Alaska Science Center

Glaucous Gull, Larus hyperboreus

High-Priority Species List

Glaucous Gulls are a high priority species because those in western Alaska migrate to Australasia, winter along the coast and feed in land fills and scavenge dead birds.
The Glaucous Gull is often predatory feeding on birds, small mammals, fish and invertebrates (Gilchrist 2001, Bowman et al. 2004). It will also eat garbage and forage on carcasses. This species is circumpolar in distribution. In Alaska it breeds coastally from the central Bering Sea to the Beaufort Sea. In Russia Far East they breed in similar latitudes (Harrison 1983, Armstrong 1995, ASIS 2006). Satellite telemetry has shown that birds breeding in Barrow spend much of their winter in coastal Russia as far south as the Kamchatka Peninsula (Troy Ecological Research Associates 2004). About 100,000 birds nest in colonies and singly in Alaska (Gilchrist 2001, Bowman et al. 2004, USFWS 2006). If other birds nesting along the Beaufort coast, southern Chukchi, and northern Bering seas move southwest in winter like the birds from Barrow, then 30-50% of the population likely winters in Asia.
No. of samples: Total 200 to 300 from Alaska.
Sampling locations: The primary location is northwest Alaska. Samples will be taken from Barrow, St. Lawrence, and the Yukon-Kuskokwim Delta.
Sampling timeframe: During the breeding season in June to August.
Sample demographics: Adults will be sampled during summer.
Methods of capture: The sample goal of 200-300 can most easily be achieved through fecal sampling and/or live-trapping of birds at colonies or on-shore roost sites. Smaller numbers of samples could be obtained from lethal capture (~20-40 birds) if necessary.
Other targeted species: At the proposed primary sampling sites it will be possible to sample small to moderate numbers of Aleutian Terns and Common Eiders.
U.S. Fish and Wildlife Service
Migratory Bird Management - Seabird Project
Contact: David Irons

Alaska Maritime NWR
Contact: Jeff Williams

Yukon Delta NWR
Contact: Fred Broerman
Armstrong, R.H. 1995. Guide to the Birds of Alaska. Alaska Northwest Books, 4th Ed., Anchorage, Alaska.

ASIS. 2006. Alaska seabird information Series, Glaucous-winged Gull. 2006. U.S. Fish and Wildlife Service, Migratory Bird Mgmt Rep., U.S. Fish and Wildlife Service, Anchorage, Alaska.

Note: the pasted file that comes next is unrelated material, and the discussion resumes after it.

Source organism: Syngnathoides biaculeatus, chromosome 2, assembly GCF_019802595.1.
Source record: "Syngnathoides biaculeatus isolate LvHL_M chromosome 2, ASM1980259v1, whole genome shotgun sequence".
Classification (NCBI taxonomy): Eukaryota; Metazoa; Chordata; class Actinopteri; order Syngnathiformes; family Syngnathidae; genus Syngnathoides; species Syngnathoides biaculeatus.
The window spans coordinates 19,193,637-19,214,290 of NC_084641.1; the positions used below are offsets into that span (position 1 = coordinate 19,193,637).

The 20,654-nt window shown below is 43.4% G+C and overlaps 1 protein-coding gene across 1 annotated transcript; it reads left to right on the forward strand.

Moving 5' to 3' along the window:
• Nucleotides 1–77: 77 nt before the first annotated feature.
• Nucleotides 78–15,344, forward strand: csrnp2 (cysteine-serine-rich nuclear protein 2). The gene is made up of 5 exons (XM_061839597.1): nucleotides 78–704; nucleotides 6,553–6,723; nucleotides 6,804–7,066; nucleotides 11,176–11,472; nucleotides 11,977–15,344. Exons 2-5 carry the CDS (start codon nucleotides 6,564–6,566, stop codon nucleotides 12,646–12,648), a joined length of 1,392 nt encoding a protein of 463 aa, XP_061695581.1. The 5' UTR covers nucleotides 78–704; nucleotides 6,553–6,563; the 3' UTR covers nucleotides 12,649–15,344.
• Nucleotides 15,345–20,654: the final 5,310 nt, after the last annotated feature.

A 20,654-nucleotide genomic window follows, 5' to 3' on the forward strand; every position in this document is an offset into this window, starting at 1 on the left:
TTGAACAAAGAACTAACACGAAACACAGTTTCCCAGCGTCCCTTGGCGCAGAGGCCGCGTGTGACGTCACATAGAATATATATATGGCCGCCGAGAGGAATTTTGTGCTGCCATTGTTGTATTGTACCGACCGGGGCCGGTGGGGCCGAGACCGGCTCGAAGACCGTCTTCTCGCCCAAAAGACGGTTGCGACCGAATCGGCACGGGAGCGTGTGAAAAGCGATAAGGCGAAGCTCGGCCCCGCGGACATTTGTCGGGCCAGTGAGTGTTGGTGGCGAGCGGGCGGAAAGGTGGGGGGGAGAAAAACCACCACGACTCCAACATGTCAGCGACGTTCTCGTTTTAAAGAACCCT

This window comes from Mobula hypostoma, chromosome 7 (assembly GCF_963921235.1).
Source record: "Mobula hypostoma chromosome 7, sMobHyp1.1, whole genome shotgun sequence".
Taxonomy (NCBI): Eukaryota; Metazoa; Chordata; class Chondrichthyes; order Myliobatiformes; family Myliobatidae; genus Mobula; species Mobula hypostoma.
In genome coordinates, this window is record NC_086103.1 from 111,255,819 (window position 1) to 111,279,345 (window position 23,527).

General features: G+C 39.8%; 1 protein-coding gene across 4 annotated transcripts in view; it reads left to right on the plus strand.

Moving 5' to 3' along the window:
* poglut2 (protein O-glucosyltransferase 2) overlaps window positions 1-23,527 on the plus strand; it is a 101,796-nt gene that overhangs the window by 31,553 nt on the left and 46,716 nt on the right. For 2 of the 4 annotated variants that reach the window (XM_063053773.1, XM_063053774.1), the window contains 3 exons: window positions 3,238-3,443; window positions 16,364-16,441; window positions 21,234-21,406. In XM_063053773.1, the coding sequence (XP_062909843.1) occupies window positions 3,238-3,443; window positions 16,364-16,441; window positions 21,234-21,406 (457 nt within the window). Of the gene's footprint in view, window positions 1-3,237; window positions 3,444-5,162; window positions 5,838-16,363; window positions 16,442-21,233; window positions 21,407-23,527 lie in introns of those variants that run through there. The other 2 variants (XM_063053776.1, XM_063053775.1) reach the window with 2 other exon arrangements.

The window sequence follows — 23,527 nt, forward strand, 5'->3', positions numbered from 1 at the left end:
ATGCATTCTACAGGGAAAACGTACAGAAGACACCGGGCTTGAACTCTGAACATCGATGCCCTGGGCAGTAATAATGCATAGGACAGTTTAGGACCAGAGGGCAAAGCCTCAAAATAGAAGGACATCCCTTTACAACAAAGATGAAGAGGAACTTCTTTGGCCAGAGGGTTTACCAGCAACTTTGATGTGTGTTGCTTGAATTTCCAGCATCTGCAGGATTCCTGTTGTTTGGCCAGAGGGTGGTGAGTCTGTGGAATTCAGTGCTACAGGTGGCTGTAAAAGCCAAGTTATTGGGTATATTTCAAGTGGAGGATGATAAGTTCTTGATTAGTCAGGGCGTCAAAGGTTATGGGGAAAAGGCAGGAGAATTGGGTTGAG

Bowman, T. D., R. A. Stehn, and K. T. Scribner. 2004. Glaucous Gull Predation of Goslings on the Yukon-Kuskokwim Delta, Alaska. Condor 106: 288-298.

Gilchrist, H. G. 2001. Glaucous Gull (Larus hyperboreus). In The Birds of North America, No. 573 (A. Poole and F. Gill, eds.). The Birds of North America, Inc., Philadelphia, PA.

Harrison, P. 1983. Seabirds, an identification guide. Houghton Mifflin, Boston.

Troy Ecological Research Associates. 2004. Movements of Glaucous Gull Trapped at the Barrow Landfill. Results from a 2003 Pilot Study. Troy Ecological Research Associates, Anchorage, Alaska.

U.S. Fish and Wildlife Service, 2006. Beringian Seabird Colony Catalog -- computer database and Colony Status Record archives. U.S. Fish and Wildlife Service, Migratory Bird Management, Anchorage, Alaska.

Distribution map of Glaucous Gull

Ranking Score: 11.5

Asian H5N1 ranking criteria for Glaucous Gull, Larus hyperboreus.

Total of partial
contact with Asia1
Contact with
known "hot spot"2
Habitat used in
Pop. in Alaska4
Can samples be
Estimate 20% winters in Asia
No known use of AI-infected areas
Estuaries and adjacent terrestrial areas; garbage disposal sites
Approximately 100,000
Easily obtainable at garbage disposal sites; locations of breeding colonies known
Image of Glaucous Gull, photo by T. Bowman